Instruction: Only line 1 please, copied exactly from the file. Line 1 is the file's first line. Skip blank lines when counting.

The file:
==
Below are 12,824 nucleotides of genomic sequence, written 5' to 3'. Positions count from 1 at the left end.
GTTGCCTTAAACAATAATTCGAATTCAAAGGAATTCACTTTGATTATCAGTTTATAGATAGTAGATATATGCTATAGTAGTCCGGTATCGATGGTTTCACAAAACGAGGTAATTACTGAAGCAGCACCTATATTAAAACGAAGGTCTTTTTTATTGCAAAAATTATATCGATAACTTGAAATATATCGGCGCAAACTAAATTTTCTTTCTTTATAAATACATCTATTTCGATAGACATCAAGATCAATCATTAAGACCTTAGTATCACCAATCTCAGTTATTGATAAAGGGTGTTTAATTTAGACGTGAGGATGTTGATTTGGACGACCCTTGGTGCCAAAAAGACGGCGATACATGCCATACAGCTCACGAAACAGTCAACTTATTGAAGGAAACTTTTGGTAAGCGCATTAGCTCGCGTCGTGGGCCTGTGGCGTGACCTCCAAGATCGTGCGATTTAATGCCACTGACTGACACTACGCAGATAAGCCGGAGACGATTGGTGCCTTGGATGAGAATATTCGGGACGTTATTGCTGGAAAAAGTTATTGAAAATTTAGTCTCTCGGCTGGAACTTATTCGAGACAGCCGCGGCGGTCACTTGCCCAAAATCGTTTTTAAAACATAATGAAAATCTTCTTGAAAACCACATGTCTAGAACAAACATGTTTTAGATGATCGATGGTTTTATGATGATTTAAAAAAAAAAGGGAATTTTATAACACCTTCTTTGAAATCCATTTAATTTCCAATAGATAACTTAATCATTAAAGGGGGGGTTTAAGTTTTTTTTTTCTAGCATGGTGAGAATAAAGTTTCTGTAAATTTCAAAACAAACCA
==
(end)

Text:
Below are 12,824 nucleotides of genomic sequence, written 5' to 3'. Positions count from 1 at the left end.